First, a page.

Discovering Taipei with Kids
- New blogger / travelling mom’s reflections
- Our hotel Experience
- Taipei 101
- The Museum of Contemporary Art (Moca)
- Ningxia Night Market
- Breakfast thoughts
- The Maokong Gondola
It’s funny how time heals bad experiences. I remember returning from Taipei (five weeks ago) with this great post in mind dramatically ranting about our Taipei trip. At that time, I returned home literally telling myself “at least I have all my children and at least my marriage is still intact.” Maybe I should have written my post then and there.
Note to self as a new blogger: “Write your posts sooner than later!”
New blogger moment aside, today I look back on that trip with fondness. Yes it was hectic, but I feel like I have a better sense of awareness for how we, as a family, need to navigate big cities in the future.
Taipei, in my books, was a bit of a flop
Not an explosive end-of-the-world or end-of-the-marriage kind of a thing. But more of a fizzle. It had some great moments, but could have been a lot more fun and a lot less stressful.
It’s only after living in Taiwan for three months that we finally made a weekend trip to the capital city of Taipei. I would love to say that, as parents of three kids, we rocked this experience. I would love to write a post that all perspective parents of young children will refer to as the “Must Use Taipei Guide,” but alas, this trip, in my books was a bit of a flop.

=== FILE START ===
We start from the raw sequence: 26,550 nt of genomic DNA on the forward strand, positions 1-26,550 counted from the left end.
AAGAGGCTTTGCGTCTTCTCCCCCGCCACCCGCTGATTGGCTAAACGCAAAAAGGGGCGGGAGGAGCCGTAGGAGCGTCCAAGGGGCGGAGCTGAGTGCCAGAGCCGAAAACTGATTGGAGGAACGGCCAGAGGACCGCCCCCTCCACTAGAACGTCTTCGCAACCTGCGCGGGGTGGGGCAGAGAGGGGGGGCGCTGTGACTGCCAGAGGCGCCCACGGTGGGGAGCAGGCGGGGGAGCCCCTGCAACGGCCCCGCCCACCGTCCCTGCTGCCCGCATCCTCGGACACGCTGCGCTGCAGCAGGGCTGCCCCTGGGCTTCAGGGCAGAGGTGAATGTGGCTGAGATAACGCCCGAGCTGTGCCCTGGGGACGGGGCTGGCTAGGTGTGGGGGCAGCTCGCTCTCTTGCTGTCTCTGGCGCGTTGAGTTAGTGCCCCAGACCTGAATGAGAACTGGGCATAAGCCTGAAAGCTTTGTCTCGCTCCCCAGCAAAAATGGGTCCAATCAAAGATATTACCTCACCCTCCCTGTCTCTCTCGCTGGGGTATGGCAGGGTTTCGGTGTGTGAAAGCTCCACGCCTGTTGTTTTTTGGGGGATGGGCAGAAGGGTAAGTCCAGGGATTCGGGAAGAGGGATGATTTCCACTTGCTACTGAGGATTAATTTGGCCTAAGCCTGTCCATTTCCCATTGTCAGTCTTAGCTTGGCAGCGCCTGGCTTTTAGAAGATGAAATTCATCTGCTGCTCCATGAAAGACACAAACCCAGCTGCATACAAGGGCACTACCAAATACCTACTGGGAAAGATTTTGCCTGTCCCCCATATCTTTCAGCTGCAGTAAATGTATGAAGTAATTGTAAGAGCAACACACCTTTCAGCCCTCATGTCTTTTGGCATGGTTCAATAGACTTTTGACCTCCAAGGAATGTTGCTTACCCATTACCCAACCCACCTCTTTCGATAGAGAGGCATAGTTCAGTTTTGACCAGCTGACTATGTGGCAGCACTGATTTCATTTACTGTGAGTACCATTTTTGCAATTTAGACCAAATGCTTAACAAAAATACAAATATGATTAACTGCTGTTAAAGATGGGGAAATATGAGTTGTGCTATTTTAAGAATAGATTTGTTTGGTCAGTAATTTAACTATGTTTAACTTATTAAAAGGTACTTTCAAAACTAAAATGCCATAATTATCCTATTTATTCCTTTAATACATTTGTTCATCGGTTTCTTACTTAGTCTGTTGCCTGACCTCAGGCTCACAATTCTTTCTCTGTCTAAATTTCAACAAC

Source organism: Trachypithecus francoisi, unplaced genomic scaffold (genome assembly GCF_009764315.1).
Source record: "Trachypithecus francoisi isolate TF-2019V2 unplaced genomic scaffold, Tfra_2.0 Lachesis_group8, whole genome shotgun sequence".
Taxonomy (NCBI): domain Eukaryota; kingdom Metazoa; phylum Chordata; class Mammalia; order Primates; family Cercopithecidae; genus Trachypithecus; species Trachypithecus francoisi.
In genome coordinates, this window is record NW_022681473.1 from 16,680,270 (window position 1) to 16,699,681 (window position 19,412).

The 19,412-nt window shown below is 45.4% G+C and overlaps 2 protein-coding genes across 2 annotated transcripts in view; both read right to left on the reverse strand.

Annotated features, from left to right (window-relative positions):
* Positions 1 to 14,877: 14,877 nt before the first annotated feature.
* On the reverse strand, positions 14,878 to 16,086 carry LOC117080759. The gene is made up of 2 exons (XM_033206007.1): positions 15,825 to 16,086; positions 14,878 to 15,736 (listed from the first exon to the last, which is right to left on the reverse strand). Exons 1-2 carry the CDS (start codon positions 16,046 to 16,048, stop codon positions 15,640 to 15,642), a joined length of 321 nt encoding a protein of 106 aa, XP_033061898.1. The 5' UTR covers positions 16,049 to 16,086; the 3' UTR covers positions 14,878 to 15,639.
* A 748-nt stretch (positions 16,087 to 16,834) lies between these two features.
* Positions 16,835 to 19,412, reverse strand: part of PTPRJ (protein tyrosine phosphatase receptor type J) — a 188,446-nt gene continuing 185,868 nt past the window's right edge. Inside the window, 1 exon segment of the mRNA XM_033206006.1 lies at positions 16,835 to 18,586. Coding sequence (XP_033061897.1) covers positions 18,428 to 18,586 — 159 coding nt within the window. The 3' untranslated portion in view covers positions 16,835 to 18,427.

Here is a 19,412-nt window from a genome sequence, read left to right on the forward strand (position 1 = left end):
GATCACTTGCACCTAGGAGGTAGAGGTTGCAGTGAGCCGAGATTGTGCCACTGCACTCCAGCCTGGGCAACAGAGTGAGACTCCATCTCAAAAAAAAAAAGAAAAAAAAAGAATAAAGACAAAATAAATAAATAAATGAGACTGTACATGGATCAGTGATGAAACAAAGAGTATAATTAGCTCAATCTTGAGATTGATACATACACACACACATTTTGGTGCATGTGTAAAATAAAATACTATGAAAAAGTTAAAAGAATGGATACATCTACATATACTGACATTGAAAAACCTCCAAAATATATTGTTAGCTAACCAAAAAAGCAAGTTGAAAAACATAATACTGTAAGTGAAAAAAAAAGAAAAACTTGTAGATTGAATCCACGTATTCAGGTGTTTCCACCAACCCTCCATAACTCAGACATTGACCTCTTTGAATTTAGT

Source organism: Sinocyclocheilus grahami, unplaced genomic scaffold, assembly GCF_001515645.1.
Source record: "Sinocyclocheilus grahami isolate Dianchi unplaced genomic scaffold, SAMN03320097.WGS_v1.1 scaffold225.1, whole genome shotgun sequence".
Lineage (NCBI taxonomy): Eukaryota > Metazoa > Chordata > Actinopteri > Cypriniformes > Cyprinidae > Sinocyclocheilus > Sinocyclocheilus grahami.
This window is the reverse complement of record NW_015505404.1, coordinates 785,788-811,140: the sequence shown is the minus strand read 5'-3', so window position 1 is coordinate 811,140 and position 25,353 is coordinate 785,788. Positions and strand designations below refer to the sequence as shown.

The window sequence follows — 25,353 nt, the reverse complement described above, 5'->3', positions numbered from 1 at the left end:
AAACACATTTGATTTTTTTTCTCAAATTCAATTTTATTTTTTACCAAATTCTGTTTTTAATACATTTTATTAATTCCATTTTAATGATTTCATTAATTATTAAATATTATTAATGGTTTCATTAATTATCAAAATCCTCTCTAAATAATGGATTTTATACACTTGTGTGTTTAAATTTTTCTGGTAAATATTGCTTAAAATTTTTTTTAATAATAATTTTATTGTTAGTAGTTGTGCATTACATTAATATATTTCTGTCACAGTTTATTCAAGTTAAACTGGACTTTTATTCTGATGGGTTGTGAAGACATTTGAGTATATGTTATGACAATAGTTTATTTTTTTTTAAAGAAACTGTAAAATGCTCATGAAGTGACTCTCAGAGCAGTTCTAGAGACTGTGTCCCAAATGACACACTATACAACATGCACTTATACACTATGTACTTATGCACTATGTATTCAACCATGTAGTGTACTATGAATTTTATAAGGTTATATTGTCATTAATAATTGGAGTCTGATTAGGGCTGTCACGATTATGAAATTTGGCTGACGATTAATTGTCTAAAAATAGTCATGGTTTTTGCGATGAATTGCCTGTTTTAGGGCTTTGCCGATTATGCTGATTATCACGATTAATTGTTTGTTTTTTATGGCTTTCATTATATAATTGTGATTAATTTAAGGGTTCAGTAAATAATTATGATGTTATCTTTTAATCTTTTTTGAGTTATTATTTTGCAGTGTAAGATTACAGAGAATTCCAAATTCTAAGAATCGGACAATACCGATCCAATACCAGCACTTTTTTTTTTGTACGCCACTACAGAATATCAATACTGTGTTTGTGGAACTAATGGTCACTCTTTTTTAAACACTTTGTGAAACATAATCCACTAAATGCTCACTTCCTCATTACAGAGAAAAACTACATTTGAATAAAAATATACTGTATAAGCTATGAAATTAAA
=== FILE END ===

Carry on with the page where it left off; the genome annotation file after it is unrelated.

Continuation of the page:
How not to book and Where not to stay
Does it ever happen to you that a small task seems huge so you end up procrastinating until the very last minute? Well it does to me, more often than I would like to admit. This was certainly the case when I booked our Taipei lodging. For weeks (maybe 5?) I had been researching where we would stay. Were there any family-friendly hotels? Or was Airbnb the way to go?
Just a reminder…we are a one-income family – We travel on a budget.
So although some big hotels seemed great,they just did not suit our budget. My research was not landing me any quaint family hotels like Best Westerns, so Airbnb seemed like the way to go. When I initially searched, there were many available places within our budget which was maybe $1500 NTD / night. Unfortunately, I didn’t book at the time because I kept wanting to check in with my husband, and thus kept putting it off. One week before leaving for Taipei, there were not many options left. Airbnb was no longer affordable.
it’ll (barely) do in a pinch